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When I use Easymock(or a similar mocking framework) to implement my unit tests, I'm forced to do interaction-based testing (as I don't get to assert on the state of my dependencies. Or am I mistaken?).

On the other hand if I use a hand written stub (instead of using easymock) I can implement state based testing.

I'm quite unclear if I want to go with interaction based testing or state based testing.

I'm biased and I want to use Easymock, but I'm not sure if there would be any side-effects that I may have to face in the future.

Can anyone please throw some light on this?

Thanks in advance!

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3 Answers 3

You have to divide your objects into domainy value objects (which hold state and should be immutable) and services. Services are the things other objects should ask to perform a particular task, but your code shouldn't be concerned about how this task is performed. To test the service in isolation without testing its peers, use a mock.

Value objects, which may contain domain functionality such as calculations, should never be mocked, because their responsibility is calculating and not delegating.

In a well designed system, services should always be injected and never returned from other services, so generally speaking, mocks shouldn't return mocks.

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I'd say unit-testing concept is overrated. I very much like the idea of automated testing, but I don't like the artificial requirement that you only test one unit and not system/subsystem as a whole.

That said, you should test interaction when object is inherently build to interact with said dependency through interface and it is pretty much certain that there are/will be different implementations of that interface. In such case you really want to remove any implementation-details of particular interface implementation from consideration.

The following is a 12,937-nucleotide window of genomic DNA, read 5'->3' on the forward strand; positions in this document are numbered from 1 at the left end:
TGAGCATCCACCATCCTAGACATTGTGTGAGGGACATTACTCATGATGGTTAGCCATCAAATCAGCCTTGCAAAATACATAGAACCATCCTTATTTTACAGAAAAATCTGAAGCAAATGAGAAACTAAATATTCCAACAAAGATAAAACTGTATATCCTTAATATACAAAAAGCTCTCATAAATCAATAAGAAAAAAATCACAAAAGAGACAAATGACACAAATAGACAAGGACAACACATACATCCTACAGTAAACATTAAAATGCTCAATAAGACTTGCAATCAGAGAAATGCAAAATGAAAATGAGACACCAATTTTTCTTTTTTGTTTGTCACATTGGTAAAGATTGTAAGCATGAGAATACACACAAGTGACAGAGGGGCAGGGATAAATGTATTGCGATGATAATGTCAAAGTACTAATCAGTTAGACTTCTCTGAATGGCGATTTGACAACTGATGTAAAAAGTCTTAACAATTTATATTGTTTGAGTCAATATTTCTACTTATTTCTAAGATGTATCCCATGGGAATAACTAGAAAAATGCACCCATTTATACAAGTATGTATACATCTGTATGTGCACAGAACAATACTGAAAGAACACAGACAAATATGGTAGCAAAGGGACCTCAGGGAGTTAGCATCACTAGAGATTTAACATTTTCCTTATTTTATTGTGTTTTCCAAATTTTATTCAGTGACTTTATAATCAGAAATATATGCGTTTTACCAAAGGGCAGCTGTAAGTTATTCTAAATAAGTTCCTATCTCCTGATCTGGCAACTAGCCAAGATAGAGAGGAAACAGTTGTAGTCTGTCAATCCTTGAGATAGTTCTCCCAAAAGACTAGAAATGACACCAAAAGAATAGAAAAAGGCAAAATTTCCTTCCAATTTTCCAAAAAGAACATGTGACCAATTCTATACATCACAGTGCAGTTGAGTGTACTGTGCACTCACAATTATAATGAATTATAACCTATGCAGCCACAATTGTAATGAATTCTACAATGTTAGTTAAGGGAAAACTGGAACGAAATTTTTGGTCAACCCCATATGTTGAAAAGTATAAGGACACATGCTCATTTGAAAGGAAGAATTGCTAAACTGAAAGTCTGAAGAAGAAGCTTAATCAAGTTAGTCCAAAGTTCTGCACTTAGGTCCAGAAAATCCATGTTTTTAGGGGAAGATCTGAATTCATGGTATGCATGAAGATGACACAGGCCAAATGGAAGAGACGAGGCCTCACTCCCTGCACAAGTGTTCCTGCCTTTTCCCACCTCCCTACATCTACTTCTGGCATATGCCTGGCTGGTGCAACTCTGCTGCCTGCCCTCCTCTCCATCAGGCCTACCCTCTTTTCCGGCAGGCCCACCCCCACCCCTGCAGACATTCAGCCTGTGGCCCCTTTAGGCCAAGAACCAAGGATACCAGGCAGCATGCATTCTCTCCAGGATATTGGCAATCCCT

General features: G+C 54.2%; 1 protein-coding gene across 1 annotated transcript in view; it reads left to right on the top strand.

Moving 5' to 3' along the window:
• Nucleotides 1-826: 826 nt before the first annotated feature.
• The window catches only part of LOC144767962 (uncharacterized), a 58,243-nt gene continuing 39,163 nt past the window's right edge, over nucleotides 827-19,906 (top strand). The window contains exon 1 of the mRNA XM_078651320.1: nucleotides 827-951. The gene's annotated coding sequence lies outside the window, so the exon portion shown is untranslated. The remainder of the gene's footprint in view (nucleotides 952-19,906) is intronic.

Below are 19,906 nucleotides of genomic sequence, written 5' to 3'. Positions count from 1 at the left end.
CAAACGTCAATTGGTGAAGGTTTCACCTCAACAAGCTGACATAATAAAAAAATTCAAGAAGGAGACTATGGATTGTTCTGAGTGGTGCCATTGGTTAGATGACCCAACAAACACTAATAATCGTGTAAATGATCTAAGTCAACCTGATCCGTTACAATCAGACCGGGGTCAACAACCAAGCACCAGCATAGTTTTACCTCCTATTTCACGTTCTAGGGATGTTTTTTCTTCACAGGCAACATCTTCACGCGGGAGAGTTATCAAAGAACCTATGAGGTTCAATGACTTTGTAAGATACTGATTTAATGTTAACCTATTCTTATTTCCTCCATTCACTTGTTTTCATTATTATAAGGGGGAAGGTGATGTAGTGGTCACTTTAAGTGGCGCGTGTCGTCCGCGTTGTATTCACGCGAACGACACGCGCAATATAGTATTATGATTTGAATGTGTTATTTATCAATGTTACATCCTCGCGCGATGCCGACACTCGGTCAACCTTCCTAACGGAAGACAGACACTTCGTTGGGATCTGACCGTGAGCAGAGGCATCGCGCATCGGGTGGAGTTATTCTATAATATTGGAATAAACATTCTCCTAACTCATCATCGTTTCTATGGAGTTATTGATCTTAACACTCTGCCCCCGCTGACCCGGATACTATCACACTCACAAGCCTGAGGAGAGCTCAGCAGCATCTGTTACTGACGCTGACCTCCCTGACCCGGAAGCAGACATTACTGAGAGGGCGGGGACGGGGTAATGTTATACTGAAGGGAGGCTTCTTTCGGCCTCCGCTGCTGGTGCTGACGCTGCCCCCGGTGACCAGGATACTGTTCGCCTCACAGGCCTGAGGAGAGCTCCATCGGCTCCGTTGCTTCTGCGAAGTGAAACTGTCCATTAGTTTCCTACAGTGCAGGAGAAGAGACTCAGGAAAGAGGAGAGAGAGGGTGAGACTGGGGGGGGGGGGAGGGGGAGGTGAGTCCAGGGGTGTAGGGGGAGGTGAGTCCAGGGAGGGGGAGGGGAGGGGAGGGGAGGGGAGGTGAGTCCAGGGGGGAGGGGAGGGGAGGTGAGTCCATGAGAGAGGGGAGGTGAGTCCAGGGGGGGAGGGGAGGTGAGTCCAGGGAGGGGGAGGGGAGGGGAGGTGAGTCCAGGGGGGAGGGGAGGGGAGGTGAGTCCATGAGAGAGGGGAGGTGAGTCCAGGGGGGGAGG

However, if there is an interface, but only "just in case of future expansion" — i.e. when there is no second implementation in a foreseeable future, I'd say it is fine to test object together with the only existing dependency implementation. Additional effort required to properly mocking the interface will probably give more bugs than benefits.

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There is no reason you cannot do both. I find behavior-based or interaction-based testing using mocks saves a lot of boilerplate when all you want to do is test behavior. With hand-written stubs you end up with a lot of booleans indicating that a method was called that you have to then test for. That is redundant, brittle and quite a drag.

On the other hand, sometimes you do want to test state. For example, if the object under test's behavior needs to change based on the state of the candidate for mocking or stubbing, and there is some complex interaction to work out.

In that case, mocking frameworks can get in the way, and a hand-written stub makes managing the state much easier for the purposes of the test.

So the bottom line is that they are not mutually exclusive - use what makes sense for a given test. As long as each test is small and tests only one thing (as much as is reasonable) then you shouldn't find yourself in a situation where you started with a mock an suddenly find you have to do a bunch of effort to get things back to a stub.

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